<![CDATA[Environmental factors in school classrooms: How they influence visual task demand on children]]>


The key visual factors in a classroom environment include the legibility, angle subtended at the eye, illumination, contrast, and colour of the visual task. The study evaluated the visual environmental factors in the school classrooms.

Materials and methods

The distance Visual Acuity (VA) demand was evaluated based on the size of visual task i.e. the smallest size of chalkboard writing and its viewing distance. The environmental factors which can have an effect on the visibility in classrooms such as illuminance on the chalkboard and at student’s desk, chalkboard contrast, light sources and the student’s perception of their classroom visual environment were measured. To quantify the distance VA demand and to compare with a standard high contrast VA chart measure, a validation of the measurements was performed by chalkboard simulation experiment. The “acuity reserve” to be included to the measured distance VA demand was evaluated.


We included twenty-nine classrooms of eight schools. The median distance VA threshold demand was 0.28 logMAR(0.25,0.45). The median illuminance on front desk position and chalkboard contrast was 130 lux(92,208) and 40(36,50) respectively with 62% classrooms having low illumination (<150lux). The acuity reserve evaluated to be included to the distance VA demand was 0.13logMAR and 0.29 logMAR in classrooms with optimal and low chalkboard illumination respectively which was based on the results of the simulation experiment. The median distance VA demand including the acuity reserve was 0.09 logMAR(-0.03,0.23) [Snellen Equivalent: 20/25(20/19,20/34)].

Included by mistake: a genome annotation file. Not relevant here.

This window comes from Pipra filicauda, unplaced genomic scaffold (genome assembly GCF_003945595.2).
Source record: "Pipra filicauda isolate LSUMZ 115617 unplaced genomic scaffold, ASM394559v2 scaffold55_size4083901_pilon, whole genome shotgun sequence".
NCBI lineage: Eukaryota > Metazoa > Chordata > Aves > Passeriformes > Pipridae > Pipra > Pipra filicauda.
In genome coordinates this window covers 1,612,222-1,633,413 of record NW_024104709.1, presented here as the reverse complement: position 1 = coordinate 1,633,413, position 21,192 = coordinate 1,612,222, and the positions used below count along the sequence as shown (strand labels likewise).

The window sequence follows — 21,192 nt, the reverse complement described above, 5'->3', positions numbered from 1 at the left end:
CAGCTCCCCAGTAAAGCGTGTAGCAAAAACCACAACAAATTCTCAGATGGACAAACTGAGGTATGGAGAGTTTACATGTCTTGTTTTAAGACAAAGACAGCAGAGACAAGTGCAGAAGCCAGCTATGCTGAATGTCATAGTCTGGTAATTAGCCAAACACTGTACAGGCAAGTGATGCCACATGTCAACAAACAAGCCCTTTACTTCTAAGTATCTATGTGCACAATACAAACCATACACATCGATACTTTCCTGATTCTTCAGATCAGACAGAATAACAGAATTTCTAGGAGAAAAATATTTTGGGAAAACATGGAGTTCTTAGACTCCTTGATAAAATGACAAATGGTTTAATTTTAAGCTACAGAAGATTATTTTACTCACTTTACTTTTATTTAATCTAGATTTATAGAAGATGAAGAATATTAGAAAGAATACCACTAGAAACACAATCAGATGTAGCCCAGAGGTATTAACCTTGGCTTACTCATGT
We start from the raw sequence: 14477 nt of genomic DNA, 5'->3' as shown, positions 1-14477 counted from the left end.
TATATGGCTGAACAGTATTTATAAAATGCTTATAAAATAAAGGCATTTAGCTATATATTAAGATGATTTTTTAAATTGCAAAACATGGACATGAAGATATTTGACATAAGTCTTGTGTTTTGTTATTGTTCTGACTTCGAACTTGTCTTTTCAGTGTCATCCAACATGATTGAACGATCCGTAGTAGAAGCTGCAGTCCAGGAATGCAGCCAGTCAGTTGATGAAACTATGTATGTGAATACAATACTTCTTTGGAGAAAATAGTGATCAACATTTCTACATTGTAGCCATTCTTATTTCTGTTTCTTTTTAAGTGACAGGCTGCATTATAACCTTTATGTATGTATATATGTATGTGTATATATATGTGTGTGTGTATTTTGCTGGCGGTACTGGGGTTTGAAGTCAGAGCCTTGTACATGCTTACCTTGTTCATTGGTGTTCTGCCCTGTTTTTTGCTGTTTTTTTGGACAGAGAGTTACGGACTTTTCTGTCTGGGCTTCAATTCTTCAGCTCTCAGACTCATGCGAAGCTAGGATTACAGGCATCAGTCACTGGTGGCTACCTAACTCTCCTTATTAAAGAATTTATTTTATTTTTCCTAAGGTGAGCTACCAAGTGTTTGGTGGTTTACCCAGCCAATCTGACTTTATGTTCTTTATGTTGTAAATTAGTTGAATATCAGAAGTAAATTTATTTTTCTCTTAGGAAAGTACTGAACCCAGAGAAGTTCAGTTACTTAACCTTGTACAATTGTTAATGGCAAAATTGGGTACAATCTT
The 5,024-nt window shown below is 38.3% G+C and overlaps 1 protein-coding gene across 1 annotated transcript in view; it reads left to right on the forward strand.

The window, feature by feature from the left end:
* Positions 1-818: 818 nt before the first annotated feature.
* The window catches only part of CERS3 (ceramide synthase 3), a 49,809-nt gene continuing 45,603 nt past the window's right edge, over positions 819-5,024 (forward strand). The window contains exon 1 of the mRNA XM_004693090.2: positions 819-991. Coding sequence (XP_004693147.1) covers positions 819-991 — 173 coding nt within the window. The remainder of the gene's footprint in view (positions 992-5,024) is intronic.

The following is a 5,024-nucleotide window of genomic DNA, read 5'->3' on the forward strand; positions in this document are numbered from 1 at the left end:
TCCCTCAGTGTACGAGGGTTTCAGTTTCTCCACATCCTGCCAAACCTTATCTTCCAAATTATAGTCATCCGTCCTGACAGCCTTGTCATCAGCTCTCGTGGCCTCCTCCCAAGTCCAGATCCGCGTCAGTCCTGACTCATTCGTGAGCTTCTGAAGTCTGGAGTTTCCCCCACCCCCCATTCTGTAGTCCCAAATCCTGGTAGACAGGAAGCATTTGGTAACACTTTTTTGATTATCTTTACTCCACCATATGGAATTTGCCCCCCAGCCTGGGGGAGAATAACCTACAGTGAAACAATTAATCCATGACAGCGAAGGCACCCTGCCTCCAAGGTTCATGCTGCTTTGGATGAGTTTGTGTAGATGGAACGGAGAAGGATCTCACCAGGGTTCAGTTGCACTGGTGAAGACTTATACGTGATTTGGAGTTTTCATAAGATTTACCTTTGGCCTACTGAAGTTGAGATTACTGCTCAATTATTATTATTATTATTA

The study findings highlight the increased visual task demand in school classrooms and the need for appropriate seating arrangements in classrooms based on the visual acuity of children. The study emphasises regular audit of the classroom environment along with the school eye screening.

<![CDATA[Unique photosynthetic electron transport tuning and excitation distribution in heterokont algae]]>

Heterokont algae are significant contributors to marine primary productivity. These algae have a photosynthetic machinery that shares many common features with that of Viridiplantae (green algae and land plants). Here we demonstrate, however, that the photosynthetic machinery of heterokont algae responds to light fundamentally differently than that of Viridiplantae. While exposure to high light leads to electron accumulation within the photosynthetic electron transport chain in Viridiplantae, this is not the case in heterokont algae. We use this insight to manipulate the photosynthetic electron transport chain and demonstrate that heterokont algae can dynamically distribute excitation energy between the two types of photosystems. We suggest that the reported electron transport and excitation distribution features are adaptations to the marine light environment.